At the hospital my wife was feeling much better and was anxious to be discharged, which she was after a couple of hours. Credit due here to East Surrey Hospital. I am pleased to say Gloria has been thoroughly checked out and has not had any similar problems since.

So,what a great service both from British Airways and from the Gatwick ground staff!

Good News Story 2

Beauport Bay, Jersey, with St Brelade in the distance.

Gloria and I were married in Jersey and 12th October is our wedding anniversary. This year it was our tenth, and we had decided to return to the scene of the happy event (no, definitely not the scene of the crime). This meant another visit to Gatwick and this time a budget airline, Flybe. When we arrived we found that they had caught us out with one of their rules about baggage and we ended up paying them more. I was annoyed, mostly with myself, for not managing to stay within Flybe’s rules.

I am not rude to staff, but seeing that I was a bit cross, I have to say that the Flybe lady on the desk handled herself very well and in a friendly manner. I am sure that she has experience of very irate customers, but she came out with full credit as well as with our money of course.

My wife needed assistance to get to the gate for the flight and was wheeled by a Gatwick staff lady, who was very pleasant and chatty.

The Flybe cabin crew were very helpful throughout.

Upon our return to Gatwick after a very pleasant interlude in Jersey, we again requested assistance for my wife. We were both taken on an electric buggy from the arrival gate through to the baggage hall, where our airport escort / driver grabbed our case. He then drove us through Customs and all the way to the Long Stay Car Park bus stop, and all in about fifteen minutes from getting off the plane.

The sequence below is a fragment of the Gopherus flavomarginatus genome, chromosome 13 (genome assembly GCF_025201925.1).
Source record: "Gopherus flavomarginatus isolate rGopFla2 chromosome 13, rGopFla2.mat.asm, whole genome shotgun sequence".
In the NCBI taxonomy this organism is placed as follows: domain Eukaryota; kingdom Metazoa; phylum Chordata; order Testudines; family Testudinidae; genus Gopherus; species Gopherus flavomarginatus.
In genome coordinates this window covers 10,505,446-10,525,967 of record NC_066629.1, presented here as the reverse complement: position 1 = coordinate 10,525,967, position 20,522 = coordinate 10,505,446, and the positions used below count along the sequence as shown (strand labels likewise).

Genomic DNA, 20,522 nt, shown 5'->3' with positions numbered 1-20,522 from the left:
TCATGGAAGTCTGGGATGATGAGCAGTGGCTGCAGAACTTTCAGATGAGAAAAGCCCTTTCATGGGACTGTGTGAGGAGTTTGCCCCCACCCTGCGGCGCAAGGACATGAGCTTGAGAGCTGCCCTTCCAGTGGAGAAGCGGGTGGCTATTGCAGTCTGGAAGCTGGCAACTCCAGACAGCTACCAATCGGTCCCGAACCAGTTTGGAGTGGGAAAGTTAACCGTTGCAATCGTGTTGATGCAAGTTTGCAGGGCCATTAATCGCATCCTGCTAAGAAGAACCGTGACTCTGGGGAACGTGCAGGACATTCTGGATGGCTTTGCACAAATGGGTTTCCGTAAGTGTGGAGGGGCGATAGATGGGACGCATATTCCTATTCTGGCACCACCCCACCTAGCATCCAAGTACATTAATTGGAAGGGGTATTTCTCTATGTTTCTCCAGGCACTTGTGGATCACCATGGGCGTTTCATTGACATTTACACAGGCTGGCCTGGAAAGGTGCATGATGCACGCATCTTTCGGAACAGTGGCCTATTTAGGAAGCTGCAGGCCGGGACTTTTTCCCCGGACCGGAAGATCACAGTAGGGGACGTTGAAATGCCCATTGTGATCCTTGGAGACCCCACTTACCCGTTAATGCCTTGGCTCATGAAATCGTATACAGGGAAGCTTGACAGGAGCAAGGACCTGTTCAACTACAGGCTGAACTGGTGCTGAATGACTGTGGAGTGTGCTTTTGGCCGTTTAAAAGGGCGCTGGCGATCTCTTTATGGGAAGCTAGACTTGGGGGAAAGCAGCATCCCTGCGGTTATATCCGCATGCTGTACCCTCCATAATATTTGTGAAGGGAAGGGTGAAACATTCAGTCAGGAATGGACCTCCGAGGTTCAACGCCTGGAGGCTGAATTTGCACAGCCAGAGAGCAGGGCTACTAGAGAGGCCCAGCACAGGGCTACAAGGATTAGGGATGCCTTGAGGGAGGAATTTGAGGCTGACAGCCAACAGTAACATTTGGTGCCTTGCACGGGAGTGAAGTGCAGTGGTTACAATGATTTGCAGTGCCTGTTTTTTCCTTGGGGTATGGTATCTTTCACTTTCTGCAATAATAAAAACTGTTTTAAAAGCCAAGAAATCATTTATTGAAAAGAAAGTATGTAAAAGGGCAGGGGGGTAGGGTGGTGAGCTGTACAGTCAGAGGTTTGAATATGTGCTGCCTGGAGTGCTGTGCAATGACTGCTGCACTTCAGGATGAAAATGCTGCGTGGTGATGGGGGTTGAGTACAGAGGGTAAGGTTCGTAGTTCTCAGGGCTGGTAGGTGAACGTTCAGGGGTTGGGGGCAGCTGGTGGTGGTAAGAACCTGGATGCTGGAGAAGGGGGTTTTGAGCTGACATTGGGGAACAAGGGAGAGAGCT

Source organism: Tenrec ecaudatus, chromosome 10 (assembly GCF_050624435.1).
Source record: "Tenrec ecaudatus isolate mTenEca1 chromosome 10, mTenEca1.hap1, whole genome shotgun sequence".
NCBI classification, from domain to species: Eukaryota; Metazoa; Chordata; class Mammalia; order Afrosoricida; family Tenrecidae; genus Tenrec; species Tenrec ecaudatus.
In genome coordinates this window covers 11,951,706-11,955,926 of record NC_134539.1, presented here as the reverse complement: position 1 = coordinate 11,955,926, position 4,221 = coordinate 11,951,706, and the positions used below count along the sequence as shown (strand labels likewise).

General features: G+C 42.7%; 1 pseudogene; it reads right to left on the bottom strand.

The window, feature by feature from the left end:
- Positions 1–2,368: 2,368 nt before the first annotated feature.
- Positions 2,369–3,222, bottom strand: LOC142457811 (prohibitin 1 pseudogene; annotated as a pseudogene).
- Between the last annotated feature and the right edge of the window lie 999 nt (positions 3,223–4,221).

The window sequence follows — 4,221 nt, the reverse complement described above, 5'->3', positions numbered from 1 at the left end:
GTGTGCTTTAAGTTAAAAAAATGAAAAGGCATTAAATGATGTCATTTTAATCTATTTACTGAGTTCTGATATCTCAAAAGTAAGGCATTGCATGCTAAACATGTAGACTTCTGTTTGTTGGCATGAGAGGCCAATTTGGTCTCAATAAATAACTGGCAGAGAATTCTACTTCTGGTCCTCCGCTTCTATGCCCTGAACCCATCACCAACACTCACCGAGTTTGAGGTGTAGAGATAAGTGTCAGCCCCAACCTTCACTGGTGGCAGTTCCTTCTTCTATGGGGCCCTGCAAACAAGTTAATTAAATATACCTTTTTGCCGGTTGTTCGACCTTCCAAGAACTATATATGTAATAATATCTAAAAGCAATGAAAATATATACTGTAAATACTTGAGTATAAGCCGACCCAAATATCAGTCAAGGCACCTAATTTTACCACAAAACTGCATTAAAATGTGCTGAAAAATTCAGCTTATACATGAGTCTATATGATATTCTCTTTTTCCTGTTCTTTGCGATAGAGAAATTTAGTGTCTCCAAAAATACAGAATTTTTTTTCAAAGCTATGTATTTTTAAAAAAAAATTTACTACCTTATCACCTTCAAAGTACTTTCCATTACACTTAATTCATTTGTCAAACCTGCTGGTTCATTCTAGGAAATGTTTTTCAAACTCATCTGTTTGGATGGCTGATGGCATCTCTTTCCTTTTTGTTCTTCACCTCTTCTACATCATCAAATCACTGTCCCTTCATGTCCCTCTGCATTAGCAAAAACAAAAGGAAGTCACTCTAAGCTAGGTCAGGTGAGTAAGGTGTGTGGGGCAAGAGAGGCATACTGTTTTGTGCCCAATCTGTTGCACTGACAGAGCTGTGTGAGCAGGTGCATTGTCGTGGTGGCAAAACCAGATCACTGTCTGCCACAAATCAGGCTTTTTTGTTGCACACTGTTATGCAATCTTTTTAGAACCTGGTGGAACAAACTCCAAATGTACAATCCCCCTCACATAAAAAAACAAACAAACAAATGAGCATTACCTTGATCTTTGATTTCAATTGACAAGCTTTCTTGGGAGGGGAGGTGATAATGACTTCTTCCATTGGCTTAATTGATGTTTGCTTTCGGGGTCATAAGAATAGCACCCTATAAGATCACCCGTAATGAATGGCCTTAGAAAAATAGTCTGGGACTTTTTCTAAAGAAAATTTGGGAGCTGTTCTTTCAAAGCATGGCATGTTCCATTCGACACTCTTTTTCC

In fact the service by the Gatwick staff once again could not have been bettered.

Happy Endings

Mostly when you see articles and posts about customer service on-line, it will be about things that have gone wrong; about failures, rudeness and rip-offs. It is human nature to complain and find fault. I can be guilty of it myself and I could talk about a little local difficulty with car hire in Jersey. But I won’t.

Really I want to celebrate that airlines such as British Airways and Flybe are capable of great service with properly trained and thoroughly nice staff, and that a vast airport such as Gatwick can be so supportive in getting us to and from our destinations safe and sound.